Automotive builders are designing future equipment for improved efficiency and greater durability. These designs will demand more performance and greater protection than ever before from the lubricants used. This paper reviews the performance available from a range of fully synthetic automotive lubricants, including engine oil, gear oil, automatic transmission fluid and grease. The development of optimized synthetic formulations to provide outstanding high temperature deposit and wear protection while maintaining excellent low temperature fluidity and pumpability, even after extended duration operation, will be discussed. The superior performance of synthetic lubricants compared to premium mineral oil lubricants will be demonstrated in a variety of laboratory equipment tests. Additionally, results will be presented from field testing under severe conditions and extended service periods in a variety of applications, including Formula 1 and Indianapolis race cars.
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Vehicle Onboard Control of Refueling Emissions — System Demonstration on a 1985 Vehicle

Mobil Research & Development Corp.-W. J. Koehl, D. W. Lloyd, L. J. McCabe
Published 1986-10-01 by SAE International in United States
Two technologies for controlling vehicle refueling emissions have been under consideration by the U. S. Environmental Protection Agency. They are vehicle onboard systems and Stage II service station vapor recovery. A 1978 program showed that onboard systems are very effective in controlling refueling emissions with no significant effect on exhaust emissions. The work reported herein shows that vehicle onboard technology can be applied equally well to a car meeting more stringent 1985 exhaust and evaporative emission standards with the latest engine and emission control technology. This work also shows that a vehicle onboard refueling control system can provide substantially improved control of evaporative emissions. Refueling emissions were controlled with 98+% efficiency in tests with 9-to 11.5-psi RVP fuel at 88°F, using a procedure proposed by EPA for possible use in certification testing of vehicle onboard systems. Evaporative emissions were controlled to the extent that the present 2.0 g/test standard prescribed for 9-psi RVP certification fuel was met with an 11.5-psi RVP fuel, typical of commercial gasoline. The refueling control canister can be purged faster than…
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A Comparison of Vehicle Refueling and Evaporative Emission Control Methods for Long-Term Hydrocarbon Control Progress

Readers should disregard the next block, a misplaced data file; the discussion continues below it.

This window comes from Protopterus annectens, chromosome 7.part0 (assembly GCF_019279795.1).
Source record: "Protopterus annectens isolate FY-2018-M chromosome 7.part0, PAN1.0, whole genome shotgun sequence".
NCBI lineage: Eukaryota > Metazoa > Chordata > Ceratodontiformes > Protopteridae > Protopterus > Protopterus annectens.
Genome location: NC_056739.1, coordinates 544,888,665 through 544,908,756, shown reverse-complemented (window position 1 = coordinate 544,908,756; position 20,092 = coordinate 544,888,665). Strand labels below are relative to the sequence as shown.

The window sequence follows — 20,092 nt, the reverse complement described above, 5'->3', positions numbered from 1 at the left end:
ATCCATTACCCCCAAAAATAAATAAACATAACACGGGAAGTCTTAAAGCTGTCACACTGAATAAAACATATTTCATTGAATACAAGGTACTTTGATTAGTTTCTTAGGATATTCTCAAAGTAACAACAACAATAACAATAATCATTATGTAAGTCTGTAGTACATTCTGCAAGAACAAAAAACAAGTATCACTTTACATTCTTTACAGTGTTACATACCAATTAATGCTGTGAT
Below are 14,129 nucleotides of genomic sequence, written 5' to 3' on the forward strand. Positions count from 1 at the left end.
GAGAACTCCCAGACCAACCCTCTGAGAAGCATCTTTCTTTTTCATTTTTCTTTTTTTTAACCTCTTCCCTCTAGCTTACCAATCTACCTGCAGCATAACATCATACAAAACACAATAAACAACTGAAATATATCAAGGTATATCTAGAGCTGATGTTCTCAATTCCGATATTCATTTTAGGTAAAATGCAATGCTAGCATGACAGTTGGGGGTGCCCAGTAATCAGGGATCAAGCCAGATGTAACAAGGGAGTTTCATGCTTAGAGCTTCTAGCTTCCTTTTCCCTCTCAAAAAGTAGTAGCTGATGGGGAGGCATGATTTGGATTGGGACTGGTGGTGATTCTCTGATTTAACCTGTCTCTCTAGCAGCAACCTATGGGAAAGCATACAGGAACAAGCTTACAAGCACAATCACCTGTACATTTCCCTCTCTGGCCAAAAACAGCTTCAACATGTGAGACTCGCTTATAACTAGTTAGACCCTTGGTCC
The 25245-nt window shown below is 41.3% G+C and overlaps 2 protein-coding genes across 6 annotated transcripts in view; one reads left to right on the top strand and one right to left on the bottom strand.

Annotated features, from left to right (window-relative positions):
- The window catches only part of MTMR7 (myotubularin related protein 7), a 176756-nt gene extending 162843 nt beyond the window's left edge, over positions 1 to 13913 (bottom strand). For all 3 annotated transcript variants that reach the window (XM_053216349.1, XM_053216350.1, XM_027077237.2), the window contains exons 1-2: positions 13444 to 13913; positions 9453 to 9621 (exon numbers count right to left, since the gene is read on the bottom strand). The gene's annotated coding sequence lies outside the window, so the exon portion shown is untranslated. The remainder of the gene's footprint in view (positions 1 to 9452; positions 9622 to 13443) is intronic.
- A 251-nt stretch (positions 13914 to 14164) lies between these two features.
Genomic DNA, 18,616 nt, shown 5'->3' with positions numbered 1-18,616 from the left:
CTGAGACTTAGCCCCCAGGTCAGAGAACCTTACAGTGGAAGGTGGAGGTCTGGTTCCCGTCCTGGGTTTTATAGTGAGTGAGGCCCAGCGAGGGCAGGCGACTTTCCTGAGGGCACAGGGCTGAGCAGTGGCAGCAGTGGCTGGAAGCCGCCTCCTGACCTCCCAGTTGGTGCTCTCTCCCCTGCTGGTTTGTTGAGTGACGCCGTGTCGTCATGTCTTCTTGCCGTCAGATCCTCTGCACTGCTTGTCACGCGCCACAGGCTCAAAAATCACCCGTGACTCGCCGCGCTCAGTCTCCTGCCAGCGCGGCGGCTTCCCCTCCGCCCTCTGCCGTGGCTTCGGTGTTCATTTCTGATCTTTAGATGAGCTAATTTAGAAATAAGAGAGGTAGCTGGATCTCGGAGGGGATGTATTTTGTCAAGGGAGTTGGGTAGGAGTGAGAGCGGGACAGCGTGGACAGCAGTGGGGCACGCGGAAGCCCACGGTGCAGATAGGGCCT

Mobil Research & Development Corp.-C. H. Schleyer, W. J. Koehl
Published 1986-10-01 by SAE International in United States
The U. S. Environmental Protection Agency is studying the merits of four strategies to reduce hydrocarbon emissions from motor vehicles. The four strategies include onboard control of vehicle refueling emissions. Stage II controls on service stations, tightening of existing vehicle evaporative control regulations, and restrictions on gasoline volatility. In this paper, emissions reductions and costs projected for each strategy will be compared. Of the four strategies, onboard refueling controls on new cars would be the most effective in reducing nationwide hydrocarbon emissions; however, the incremental emission reduction would be relatively small compared with future reductions from controls already in place.
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Unleaded Petrol and Its Implications for the Australian Oil Industry

Mobil Research & Development Corp.-M. J. McNally
Mobil Oil Australia Limited-C. L. Martin, J. N. Bennett
  • Technical Paper
  • 852188
Published 1985-11-11 by IATO in Indonesia
In 1981 the Australian Transport Advisory Council recommended to the Federal Government that Australia adopt a nationally uniform policy requiring new passenger cars manufactured after January 1, 1986, be designed to operate on unleaded petrol and meet the equivalent of US 1975 emission standards. This paper describes the development of an Australian standard for unleaded petrol with particular relevance to the choice of key parameters such as octane rating, permissible lead content, sulphur and phosphorus content, and colour. It focuses on the major implications for the oil industry including the production of unleaded petrol to meet the standard, its storage and its distribution with particular reference to the changeover from leaded regular to the unleaded grade with nationwide supply by July 1, 1985. The implementation of new quality control procedures are described and future developments are briefly discussed.
 

Heavy-Duty Diesel Engine/Fuels Combustion Performance and Emissions-A Cooperative Research Program

Mobil Research & Development Corp.-E. G. Barry, L. J. McCabe
Caterpillar Tractor Co.-D. H. Gerke, J. M. Perez
Published 1985-10-01 by SAE International in United States
A cooperative research program has been completed evaluating the impact of fuel composition (volatility, aromatics and sulfur) on the combustion and emissions performance of a Caterpillar 3406B turbo-charged diesel engine, which is representative of diesel truck engines of the late 1980s. Tests included both steady-state and transient operation measuring regulated and unregulated emissions. The fuel set was blended using only commercially available refinery stocks typical of those which could be considered for use in distillate fuel. The compositions of the blends were selected so that direct measurements of the individual effects of 10% and 90% distillation temperatures, aromatic content, and sulfur content could be made independently.Engine combustion performance data indicated that all fuels operated satisfactorily; aromatic content was as high as 50% and cetane number as low as 39. Further, the cetane number did not predict the engine measured ignition delay in this program.In steady-state emission tests, the data indicate that changes in the volatility or aromatic content had no substantial effect on particulates, smoke emissions, or gaseous emissions except NOx. Increasing aromatic content increased…